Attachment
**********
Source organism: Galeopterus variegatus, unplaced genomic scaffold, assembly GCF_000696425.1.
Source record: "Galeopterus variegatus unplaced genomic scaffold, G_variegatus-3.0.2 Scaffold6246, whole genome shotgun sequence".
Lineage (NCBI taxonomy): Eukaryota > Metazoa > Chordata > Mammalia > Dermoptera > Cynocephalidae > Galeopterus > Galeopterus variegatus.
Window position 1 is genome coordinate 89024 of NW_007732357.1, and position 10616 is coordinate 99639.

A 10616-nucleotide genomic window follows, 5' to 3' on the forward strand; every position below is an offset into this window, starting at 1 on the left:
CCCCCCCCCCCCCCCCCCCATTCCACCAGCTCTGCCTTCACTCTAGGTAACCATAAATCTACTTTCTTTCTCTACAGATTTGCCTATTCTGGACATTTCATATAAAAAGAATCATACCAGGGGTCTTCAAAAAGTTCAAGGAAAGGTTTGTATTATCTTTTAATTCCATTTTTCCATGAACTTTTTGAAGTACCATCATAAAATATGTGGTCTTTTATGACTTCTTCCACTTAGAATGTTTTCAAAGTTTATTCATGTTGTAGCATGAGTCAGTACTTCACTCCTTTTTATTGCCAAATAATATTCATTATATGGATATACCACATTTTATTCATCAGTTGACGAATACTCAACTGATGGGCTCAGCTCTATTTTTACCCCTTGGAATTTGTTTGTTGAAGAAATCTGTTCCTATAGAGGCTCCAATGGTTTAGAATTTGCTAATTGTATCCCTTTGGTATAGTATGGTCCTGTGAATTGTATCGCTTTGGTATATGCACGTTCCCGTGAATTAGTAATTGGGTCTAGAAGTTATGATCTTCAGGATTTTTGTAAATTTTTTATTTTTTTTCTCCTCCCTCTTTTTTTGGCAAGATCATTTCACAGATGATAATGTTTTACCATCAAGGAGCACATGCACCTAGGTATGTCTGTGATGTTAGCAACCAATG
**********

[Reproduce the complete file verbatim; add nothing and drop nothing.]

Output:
Source organism: Galeopterus variegatus, unplaced genomic scaffold, assembly GCF_000696425.1.
Source record: "Galeopterus variegatus unplaced genomic scaffold, G_variegatus-3.0.2 Scaffold6246, whole genome shotgun sequence".
Lineage (NCBI taxonomy): Eukaryota > Metazoa > Chordata > Mammalia > Dermoptera > Cynocephalidae > Galeopterus > Galeopterus variegatus.
Window position 1 is genome coordinate 89024 of NW_007732357.1, and position 10616 is coordinate 99639.

A 10616-nucleotide genomic window follows, 5' to 3' on the forward strand; every position below is an offset into this window, starting at 1 on the left:
CCCCCCCCCCCCCCCCCCCATTCCACCAGCTCTGCCTTCACTCTAGGTAACCATAAATCTACTTTCTTTCTCTACAGATTTGCCTATTCTGGACATTTCATATAAAAAGAATCATACCAGGGGTCTTCAAAAAGTTCAAGGAAAGGTTTGTATTATCTTTTAATTCCATTTTTCCATGAACTTTTTGAAGTACCATCATAAAATATGTGGTCTTTTATGACTTCTTCCACTTAGAATGTTTTCAAAGTTTATTCATGTTGTAGCATGAGTCAGTACTTCACTCCTTTTTATTGCCAAATAATATTCATTATATGGATATACCACATTTTATTCATCAGTTGACGAATACTCAACTGATGGGCTCAGCTCTATTTTTACCCCTTGGAATTTGTTTGTTGAAGAAATCTGTTCCTATAGAGGCTCCAATGGTTTAGAATTTGCTAATTGTATCCCTTTGGTATAGTATGGTCCTGTGAATTGTATCGCTTTGGTATATGCACGTTCCCGTGAATTAGTAATTGGGTCTAGAAGTTATGATCTTCAGGATTTTTGTAAATTTTTTATTTTTTTTCTCCTCCCTCTTTTTTTGGCAAGATCATTTCACAGATGATAATGTTTTACCATCAAGGAGCACATGCACCTAGGTATGTCTGTGATGTTAGCAACCAATG